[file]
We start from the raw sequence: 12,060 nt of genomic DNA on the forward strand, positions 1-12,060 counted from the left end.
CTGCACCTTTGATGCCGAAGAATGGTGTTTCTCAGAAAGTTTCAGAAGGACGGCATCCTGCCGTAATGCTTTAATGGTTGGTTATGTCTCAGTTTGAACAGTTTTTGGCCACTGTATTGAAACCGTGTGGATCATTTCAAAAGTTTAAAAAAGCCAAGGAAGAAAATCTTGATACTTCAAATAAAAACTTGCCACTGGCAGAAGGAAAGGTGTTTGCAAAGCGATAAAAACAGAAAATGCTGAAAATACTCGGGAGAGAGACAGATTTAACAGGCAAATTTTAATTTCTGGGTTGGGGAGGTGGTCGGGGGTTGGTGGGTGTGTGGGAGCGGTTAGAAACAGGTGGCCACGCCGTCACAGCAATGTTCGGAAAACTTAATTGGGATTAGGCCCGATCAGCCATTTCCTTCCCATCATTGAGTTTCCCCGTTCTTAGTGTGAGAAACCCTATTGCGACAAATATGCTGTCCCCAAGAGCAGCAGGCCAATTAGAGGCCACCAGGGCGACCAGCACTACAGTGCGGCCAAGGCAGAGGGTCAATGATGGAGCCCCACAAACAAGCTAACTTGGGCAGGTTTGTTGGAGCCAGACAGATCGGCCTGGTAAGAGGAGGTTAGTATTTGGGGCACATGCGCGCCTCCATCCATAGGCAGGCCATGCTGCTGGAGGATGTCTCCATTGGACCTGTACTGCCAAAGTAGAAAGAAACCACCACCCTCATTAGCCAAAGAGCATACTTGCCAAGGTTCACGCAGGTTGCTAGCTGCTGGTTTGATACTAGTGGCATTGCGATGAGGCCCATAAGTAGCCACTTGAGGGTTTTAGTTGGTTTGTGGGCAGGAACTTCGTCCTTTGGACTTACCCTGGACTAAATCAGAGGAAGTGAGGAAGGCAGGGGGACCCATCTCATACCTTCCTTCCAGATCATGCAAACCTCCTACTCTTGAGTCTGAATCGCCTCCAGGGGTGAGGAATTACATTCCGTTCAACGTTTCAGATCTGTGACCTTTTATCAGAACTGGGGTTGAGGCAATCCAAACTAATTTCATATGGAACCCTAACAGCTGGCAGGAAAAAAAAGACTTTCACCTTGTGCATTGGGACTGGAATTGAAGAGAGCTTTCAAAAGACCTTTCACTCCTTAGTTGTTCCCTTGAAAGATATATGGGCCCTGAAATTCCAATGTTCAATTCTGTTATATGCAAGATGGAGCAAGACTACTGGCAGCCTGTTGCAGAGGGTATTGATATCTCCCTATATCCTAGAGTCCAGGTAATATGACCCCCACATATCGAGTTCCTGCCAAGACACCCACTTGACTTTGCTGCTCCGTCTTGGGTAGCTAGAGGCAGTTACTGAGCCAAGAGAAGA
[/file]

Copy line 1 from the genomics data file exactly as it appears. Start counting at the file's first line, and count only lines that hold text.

We start from the raw sequence: 12,060 nt of genomic DNA on the forward strand, positions 1-12,060 counted from the left end.